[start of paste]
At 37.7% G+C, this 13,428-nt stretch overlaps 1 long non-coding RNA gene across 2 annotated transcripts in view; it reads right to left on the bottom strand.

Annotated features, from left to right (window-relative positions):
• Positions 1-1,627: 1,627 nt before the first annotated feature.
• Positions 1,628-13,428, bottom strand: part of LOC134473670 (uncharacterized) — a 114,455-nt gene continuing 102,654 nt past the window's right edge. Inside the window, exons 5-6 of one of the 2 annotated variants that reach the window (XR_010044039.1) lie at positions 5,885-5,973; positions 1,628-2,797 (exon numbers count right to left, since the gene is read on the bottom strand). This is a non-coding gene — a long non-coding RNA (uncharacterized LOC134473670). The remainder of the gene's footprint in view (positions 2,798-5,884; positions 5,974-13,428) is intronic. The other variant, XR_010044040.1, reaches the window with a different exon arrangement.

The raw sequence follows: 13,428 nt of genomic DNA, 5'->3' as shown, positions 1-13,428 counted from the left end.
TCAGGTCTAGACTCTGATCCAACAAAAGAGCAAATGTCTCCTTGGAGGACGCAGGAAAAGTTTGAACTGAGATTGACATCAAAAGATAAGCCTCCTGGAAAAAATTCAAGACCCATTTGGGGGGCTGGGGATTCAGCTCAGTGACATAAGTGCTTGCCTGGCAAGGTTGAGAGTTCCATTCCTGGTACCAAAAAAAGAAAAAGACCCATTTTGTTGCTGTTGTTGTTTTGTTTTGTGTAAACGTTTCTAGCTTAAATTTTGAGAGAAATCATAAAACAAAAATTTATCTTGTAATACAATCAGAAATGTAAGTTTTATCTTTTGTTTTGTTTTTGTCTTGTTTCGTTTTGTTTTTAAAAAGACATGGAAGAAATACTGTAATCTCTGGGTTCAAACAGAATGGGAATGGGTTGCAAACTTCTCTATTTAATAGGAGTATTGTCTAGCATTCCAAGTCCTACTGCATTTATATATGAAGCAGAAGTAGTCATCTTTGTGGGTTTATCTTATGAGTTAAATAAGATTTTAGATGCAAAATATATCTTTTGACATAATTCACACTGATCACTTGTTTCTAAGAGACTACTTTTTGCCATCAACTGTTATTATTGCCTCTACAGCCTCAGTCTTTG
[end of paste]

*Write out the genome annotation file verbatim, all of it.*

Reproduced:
At 37.7% G+C, this 13,428-nt stretch overlaps 1 long non-coding RNA gene across 2 annotated transcripts in view; it reads right to left on the bottom strand.

Annotated features, from left to right (window-relative positions):
• Positions 1-1,627: 1,627 nt before the first annotated feature.
• Positions 1,628-13,428, bottom strand: part of LOC134473670 (uncharacterized) — a 114,455-nt gene continuing 102,654 nt past the window's right edge. Inside the window, exons 5-6 of one of the 2 annotated variants that reach the window (XR_010044039.1) lie at positions 5,885-5,973; positions 1,628-2,797 (exon numbers count right to left, since the gene is read on the bottom strand). This is a non-coding gene — a long non-coding RNA (uncharacterized LOC134473670). The remainder of the gene's footprint in view (positions 2,798-5,884; positions 5,974-13,428) is intronic. The other variant, XR_010044040.1, reaches the window with a different exon arrangement.

The raw sequence follows: 13,428 nt of genomic DNA, 5'->3' as shown, positions 1-13,428 counted from the left end.
TCAGGTCTAGACTCTGATCCAACAAAAGAGCAAATGTCTCCTTGGAGGACGCAGGAAAAGTTTGAACTGAGATTGACATCAAAAGATAAGCCTCCTGGAAAAAATTCAAGACCCATTTGGGGGGCTGGGGATTCAGCTCAGTGACATAAGTGCTTGCCTGGCAAGGTTGAGAGTTCCATTCCTGGTACCAAAAAAAGAAAAAGACCCATTTTGTTGCTGTTGTTGTTTTGTTTTGTGTAAACGTTTCTAGCTTAAATTTTGAGAGAAATCATAAAACAAAAATTTATCTTGTAATACAATCAGAAATGTAAGTTTTATCTTTTGTTTTGTTTTTGTCTTGTTTCGTTTTGTTTTTAAAAAGACATGGAAGAAATACTGTAATCTCTGGGTTCAAACAGAATGGGAATGGGTTGCAAACTTCTCTATTTAATAGGAGTATTGTCTAGCATTCCAAGTCCTACTGCATTTATATATGAAGCAGAAGTAGTCATCTTTGTGGGTTTATCTTATGAGTTAAATAAGATTTTAGATGCAAAATATATCTTTTGACATAATTCACACTGATCACTTGTTTCTAAGAGACTACTTTTTGCCATCAACTGTTATTATTGCCTCTACAGCCTCAGTCTTTG